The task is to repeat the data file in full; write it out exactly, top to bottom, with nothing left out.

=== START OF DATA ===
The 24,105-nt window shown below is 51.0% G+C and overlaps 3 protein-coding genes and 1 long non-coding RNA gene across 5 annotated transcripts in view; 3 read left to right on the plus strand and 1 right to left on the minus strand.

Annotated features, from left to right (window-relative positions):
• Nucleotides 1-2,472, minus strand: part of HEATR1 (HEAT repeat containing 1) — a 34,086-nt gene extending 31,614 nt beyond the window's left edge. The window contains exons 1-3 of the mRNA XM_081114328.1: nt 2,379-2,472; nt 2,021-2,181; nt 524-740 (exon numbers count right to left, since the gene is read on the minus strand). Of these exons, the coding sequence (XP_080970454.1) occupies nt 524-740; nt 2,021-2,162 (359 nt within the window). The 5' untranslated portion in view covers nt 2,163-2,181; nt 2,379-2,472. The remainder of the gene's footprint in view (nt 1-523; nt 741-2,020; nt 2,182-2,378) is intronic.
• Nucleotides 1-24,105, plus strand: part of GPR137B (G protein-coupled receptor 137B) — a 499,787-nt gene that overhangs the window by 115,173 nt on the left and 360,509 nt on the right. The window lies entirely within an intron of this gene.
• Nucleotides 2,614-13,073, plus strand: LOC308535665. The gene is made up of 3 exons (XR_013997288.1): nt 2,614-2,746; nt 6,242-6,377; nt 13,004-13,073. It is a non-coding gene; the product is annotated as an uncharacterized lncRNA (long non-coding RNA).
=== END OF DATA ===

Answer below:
The 24,105-nt window shown below is 51.0% G+C and overlaps 3 protein-coding genes and 1 long non-coding RNA gene across 5 annotated transcripts in view; 3 read left to right on the plus strand and 1 right to left on the minus strand.

Annotated features, from left to right (window-relative positions):
• Nucleotides 1-2,472, minus strand: part of HEATR1 (HEAT repeat containing 1) — a 34,086-nt gene extending 31,614 nt beyond the window's left edge. The window contains exons 1-3 of the mRNA XM_081114328.1: nt 2,379-2,472; nt 2,021-2,181; nt 524-740 (exon numbers count right to left, since the gene is read on the minus strand). Of these exons, the coding sequence (XP_080970454.1) occupies nt 524-740; nt 2,021-2,162 (359 nt within the window). The 5' untranslated portion in view covers nt 2,163-2,181; nt 2,379-2,472. The remainder of the gene's footprint in view (nt 1-523; nt 741-2,020; nt 2,182-2,378) is intronic.
• Nucleotides 1-24,105, plus strand: part of GPR137B (G protein-coupled receptor 137B) — a 499,787-nt gene that overhangs the window by 115,173 nt on the left and 360,509 nt on the right. The window lies entirely within an intron of this gene.
• Nucleotides 2,614-13,073, plus strand: LOC308535665. The gene is made up of 3 exons (XR_013997288.1): nt 2,614-2,746; nt 6,242-6,377; nt 13,004-13,073. It is a non-coding gene; the product is annotated as an uncharacterized lncRNA (long non-coding RNA).